Large Difference in Households, 2000 Census 5% and ACS 2013-2017


I’m trying to do a time series comparison of Moderate Income Households in San Jose between 2000 and 2017, using Census 2000 5% sample and ACS 2013-2017 sample.

I’ve used ArcGIS to select PUMA’s for 2000 and 2010 that generally cover the San Jose area, and comprised almost the exact same area. I am using Pernum(1) and hhwt for my cross tabulation. However, I am receiving a result for the Census 2000 sample that is almost 100,000 households higher than it should be according to other census sources for San Jose.

Anyone ever experienced an issue like this before or have an idea as to why this may be happening?

The result you’re getting is probably due to mismatches between the city boundaries of San Jose and the PUMAs you’ve selected. Even if the PUMAs you’ve selected do generally cover the area of San Jose, the area of mismatch between the PUMAs and San Jose could still easily (and in this case, apparently does) include 100,000 or more residents.

The IPUMS USA CITY variable identifies a city whenever the mismatch between the city’s population and the population of associated PUMAs is less than 10%. The CITY variable has not identified San Jose since 1980, so it hasn’t been possible to identify San Jose through PUMAs with better than a 10% mismatch since then. Given that the population of San Jose in 2000 was about 895,000, the mismatch with 2000 PUMAs would have to involve something close to 100,000 people or more in order to surpass 10%.

IPUMS USA supplies crosswalks between large cities and PUMAs that can help you identify exactly how much population mismatch there is between each city and intersecting PUMAs. You can find them at the bottom of the CITY Comparability page or at the bottom of the CITYERR Description.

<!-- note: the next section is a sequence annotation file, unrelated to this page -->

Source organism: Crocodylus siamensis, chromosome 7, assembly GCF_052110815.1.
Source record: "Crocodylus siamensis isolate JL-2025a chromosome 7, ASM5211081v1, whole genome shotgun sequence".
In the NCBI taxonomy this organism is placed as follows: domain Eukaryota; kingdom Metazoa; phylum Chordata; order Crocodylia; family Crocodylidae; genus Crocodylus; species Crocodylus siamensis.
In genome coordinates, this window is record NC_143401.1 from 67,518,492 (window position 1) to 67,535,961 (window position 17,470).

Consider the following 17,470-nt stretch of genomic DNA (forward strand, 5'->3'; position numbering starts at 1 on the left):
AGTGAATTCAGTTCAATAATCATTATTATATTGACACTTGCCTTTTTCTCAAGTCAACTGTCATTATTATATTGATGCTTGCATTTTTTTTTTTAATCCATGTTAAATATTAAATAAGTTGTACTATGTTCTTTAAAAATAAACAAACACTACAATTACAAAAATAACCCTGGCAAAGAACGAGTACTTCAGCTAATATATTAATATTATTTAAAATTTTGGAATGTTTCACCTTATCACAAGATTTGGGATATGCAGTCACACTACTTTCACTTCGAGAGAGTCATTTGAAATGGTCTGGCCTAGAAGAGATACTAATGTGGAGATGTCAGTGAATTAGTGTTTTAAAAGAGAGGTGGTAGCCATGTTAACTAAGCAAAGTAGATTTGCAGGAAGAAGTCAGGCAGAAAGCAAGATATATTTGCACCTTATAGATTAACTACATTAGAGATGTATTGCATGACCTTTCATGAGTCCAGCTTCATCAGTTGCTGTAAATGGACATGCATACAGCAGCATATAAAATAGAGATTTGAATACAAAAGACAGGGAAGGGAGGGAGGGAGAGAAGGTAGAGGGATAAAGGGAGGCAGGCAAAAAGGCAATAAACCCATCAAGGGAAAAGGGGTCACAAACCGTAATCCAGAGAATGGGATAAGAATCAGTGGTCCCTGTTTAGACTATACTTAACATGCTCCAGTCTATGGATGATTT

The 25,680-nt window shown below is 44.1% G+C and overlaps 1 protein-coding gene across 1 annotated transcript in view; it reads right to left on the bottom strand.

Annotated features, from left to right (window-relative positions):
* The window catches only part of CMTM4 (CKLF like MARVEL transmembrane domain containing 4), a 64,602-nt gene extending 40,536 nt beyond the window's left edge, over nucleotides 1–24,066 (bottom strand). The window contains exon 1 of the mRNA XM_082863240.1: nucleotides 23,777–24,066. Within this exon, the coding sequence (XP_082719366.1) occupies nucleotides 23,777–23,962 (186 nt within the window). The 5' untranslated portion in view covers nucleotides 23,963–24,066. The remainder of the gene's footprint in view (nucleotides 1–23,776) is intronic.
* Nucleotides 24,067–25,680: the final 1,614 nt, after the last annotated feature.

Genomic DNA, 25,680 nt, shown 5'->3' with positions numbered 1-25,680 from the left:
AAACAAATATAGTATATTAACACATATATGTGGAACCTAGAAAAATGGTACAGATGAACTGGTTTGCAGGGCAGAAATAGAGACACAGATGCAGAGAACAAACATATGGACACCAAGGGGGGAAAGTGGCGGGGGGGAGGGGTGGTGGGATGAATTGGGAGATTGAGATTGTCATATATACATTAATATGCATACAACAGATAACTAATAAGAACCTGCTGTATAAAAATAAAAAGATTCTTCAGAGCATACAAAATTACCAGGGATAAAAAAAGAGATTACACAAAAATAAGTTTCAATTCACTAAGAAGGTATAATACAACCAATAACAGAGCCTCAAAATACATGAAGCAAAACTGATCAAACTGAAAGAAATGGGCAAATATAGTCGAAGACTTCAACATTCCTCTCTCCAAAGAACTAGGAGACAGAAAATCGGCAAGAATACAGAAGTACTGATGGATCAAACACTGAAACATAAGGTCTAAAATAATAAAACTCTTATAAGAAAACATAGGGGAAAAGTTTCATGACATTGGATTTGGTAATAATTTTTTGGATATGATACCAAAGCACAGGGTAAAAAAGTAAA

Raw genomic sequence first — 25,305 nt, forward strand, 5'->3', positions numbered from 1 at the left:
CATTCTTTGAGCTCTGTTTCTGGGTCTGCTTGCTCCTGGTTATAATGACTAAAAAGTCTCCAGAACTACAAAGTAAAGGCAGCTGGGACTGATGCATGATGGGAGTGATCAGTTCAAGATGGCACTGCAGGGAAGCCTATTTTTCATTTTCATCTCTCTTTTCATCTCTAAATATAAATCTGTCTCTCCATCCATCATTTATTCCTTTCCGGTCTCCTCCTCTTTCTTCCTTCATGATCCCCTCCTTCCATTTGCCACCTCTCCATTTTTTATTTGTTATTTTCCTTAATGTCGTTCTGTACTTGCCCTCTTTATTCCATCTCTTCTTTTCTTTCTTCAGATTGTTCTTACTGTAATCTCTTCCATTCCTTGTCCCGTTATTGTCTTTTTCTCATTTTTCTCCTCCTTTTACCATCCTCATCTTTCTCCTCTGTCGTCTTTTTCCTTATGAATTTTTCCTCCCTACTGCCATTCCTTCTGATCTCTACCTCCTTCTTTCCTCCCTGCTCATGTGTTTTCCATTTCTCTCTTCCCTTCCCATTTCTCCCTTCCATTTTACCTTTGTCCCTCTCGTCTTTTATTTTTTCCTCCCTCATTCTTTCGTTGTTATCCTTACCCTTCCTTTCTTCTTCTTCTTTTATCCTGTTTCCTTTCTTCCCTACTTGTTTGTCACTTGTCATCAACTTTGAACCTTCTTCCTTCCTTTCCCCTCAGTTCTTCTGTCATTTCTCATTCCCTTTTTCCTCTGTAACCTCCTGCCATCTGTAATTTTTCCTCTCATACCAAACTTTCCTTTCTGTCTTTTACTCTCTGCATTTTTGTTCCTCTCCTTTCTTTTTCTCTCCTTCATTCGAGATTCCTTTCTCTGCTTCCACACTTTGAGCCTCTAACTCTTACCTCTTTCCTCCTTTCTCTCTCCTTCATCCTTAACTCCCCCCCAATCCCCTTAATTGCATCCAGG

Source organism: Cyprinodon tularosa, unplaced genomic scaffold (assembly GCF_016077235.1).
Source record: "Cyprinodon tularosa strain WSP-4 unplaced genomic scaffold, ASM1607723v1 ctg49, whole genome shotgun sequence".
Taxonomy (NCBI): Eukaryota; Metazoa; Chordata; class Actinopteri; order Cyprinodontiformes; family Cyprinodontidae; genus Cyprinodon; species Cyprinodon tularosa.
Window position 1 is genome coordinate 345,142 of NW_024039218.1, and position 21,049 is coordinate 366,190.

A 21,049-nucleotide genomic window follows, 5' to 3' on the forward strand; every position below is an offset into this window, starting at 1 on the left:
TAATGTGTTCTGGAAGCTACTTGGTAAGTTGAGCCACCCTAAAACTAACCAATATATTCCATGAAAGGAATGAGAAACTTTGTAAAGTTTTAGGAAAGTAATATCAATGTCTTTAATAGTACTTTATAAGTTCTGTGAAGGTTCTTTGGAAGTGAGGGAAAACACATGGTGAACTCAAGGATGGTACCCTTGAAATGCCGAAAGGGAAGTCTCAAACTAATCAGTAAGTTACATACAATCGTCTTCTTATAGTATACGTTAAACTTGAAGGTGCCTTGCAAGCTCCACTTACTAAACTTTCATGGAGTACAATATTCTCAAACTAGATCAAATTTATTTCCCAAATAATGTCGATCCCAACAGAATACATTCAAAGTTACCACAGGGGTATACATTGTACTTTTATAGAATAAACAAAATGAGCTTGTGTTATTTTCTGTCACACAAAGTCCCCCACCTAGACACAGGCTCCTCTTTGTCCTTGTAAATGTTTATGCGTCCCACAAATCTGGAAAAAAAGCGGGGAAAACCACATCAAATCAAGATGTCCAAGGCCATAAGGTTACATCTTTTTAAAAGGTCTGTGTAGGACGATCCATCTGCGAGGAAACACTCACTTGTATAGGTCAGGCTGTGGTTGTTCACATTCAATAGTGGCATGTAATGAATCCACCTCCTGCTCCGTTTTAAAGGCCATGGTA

Hi Jonathan,

Thanks for your speedy reply!

I’m still not sure I quite understand how PUMA’s work in relation to the CITY variable.

Using figures from the CITY crosswalk for 2000, the PUMA’s I’ve selected should add up to about 900,000. However, when I run a crosstabulation using person weight variables, I’m still getting a result of about 1,100,000.

Should I chalk up this difference to sampling/weighting error?

OK, got it. When identifying PUMAs in microdata, it’s important to include both the PUMA code and a state code. Many PUMA codes are not unique across all states, and two of the 2000 PUMAs that correspond to San Jose have codes that are also used in other states. If I limit my microdata selection with STATEFIP = 06 (for California), then I get a population of ~900,000 for the San Jose PUMAs. If I ignore STATEFIP, then I get ~1,100,000.

WOW Thank you! Everything makes sense now, can’t thank you enough!

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